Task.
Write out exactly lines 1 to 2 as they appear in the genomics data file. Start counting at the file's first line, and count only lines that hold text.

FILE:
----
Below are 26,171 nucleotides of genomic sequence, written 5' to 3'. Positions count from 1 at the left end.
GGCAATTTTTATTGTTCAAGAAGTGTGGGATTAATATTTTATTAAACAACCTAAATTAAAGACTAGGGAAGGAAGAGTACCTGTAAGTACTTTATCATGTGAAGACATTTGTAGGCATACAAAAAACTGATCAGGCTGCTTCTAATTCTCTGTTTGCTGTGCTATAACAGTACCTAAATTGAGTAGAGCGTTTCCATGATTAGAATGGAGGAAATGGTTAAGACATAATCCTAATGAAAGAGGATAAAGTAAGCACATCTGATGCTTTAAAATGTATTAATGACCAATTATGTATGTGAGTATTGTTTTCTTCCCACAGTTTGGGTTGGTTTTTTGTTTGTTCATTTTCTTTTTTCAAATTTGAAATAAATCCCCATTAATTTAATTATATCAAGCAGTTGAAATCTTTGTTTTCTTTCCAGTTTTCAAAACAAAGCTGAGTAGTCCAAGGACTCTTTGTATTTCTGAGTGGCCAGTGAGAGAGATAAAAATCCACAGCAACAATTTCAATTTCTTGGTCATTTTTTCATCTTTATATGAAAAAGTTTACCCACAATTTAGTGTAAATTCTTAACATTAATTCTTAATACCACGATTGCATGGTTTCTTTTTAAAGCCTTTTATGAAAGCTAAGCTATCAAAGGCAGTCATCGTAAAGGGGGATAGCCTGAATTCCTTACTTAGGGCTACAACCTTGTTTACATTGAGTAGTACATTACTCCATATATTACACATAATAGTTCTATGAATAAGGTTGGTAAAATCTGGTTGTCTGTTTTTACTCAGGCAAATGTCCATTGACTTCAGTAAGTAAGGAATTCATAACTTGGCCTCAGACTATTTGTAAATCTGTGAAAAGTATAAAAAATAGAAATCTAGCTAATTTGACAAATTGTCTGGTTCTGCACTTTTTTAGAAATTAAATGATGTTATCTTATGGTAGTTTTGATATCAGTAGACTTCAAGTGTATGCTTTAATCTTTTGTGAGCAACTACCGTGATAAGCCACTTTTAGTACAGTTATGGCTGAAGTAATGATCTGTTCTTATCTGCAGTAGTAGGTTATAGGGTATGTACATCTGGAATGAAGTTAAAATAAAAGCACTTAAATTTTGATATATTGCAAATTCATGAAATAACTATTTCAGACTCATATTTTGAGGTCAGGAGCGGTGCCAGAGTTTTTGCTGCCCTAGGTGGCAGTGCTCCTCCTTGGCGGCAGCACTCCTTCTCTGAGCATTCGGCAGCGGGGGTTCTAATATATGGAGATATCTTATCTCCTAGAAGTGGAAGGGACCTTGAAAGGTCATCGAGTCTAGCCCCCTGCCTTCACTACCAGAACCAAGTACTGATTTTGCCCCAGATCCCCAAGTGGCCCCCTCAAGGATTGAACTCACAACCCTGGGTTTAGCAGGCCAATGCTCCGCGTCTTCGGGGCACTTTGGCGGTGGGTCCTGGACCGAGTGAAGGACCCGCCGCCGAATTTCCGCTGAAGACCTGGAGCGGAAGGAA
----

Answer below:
Below are 26,171 nucleotides of genomic sequence, written 5' to 3'. Positions count from 1 at the left end.
GGCAATTTTTATTGTTCAAGAAGTGTGGGATTAATATTTTATTAAACAACCTAAATTAAAGACTAGGGAAGGAAGAGTACCTGTAAGTACTTTATCATGTGAAGACATTTGTAGGCATACAAAAAACTGATCAGGCTGCTTCTAATTCTCTGTTTGCTGTGCTATAACAGTACCTAAATTGAGTAGAGCGTTTCCATGATTAGAATGGAGGAAATGGTTAAGACATAATCCTAATGAAAGAGGATAAAGTAAGCACATCTGATGCTTTAAAATGTATTAATGACCAATTATGTATGTGAGTATTGTTTTCTTCCCACAGTTTGGGTTGGTTTTTTGTTTGTTCATTTTCTTTTTTCAAATTTGAAATAAATCCCCATTAATTTAATTATATCAAGCAGTTGAAATCTTTGTTTTCTTTCCAGTTTTCAAAACAAAGCTGAGTAGTCCAAGGACTCTTTGTATTTCTGAGTGGCCAGTGAGAGAGATAAAAATCCACAGCAACAATTTCAATTTCTTGGTCATTTTTTCATCTTTATATGAAAAAGTTTACCCACAATTTAGTGTAAATTCTTAACATTAATTCTTAATACCACGATTGCATGGTTTCTTTTTAAAGCCTTTTATGAAAGCTAAGCTATCAAAGGCAGTCATCGTAAAGGGGGATAGCCTGAATTCCTTACTTAGGGCTACAACCTTGTTTACATTGAGTAGTACATTACTCCATATATTACACATAATAGTTCTATGAATAAGGTTGGTAAAATCTGGTTGTCTGTTTTTACTCAGGCAAATGTCCATTGACTTCAGTAAGTAAGGAATTCATAACTTGGCCTCAGACTATTTGTAAATCTGTGAAAAGTATAAAAAATAGAAATCTAGCTAATTTGACAAATTGTCTGGTTCTGCACTTTTTTAGAAATTAAATGATGTTATCTTATGGTAGTTTTGATATCAGTAGACTTCAAGTGTATGCTTTAATCTTTTGTGAGCAACTACCGTGATAAGCCACTTTTAGTACAGTTATGGCTGAAGTAATGATCTGTTCTTATCTGCAGTAGTAGGTTATAGGGTATGTACATCTGGAATGAAGTTAAAATAAAAGCACTTAAATTTTGATATATTGCAAATTCATGAAATAACTATTTCAGACTCATATTTTGAGGTCAGGAGCGGTGCCAGAGTTTTTGCTGCCCTAGGTGGCAGTGCTCCTCCTTGGCGGCAGCACTCCTTCTCTGAGCATTCGGCAGCGGGGGTTCTAATATATGGAGATATCTTATCTCCTAGAAGTGGAAGGGACCTTGAAAGGTCATCGAGTCTAGCCCCCTGCCTTCACTACCAGAACCAAGTACTGATTTTGCCCCAGATCCCCAAGTGGCCCCCTCAAGGATTGAACTCACAACCCTGGGTTTAGCAGGCCAATGCTCCGCGTCTTCGGGGCACTTTGGCGGTGGGTCCTGGACCGAGTGAAGGACCCGCCGCCGAATTTCCGCTGAAGACCTGGAGCGGAAGGAA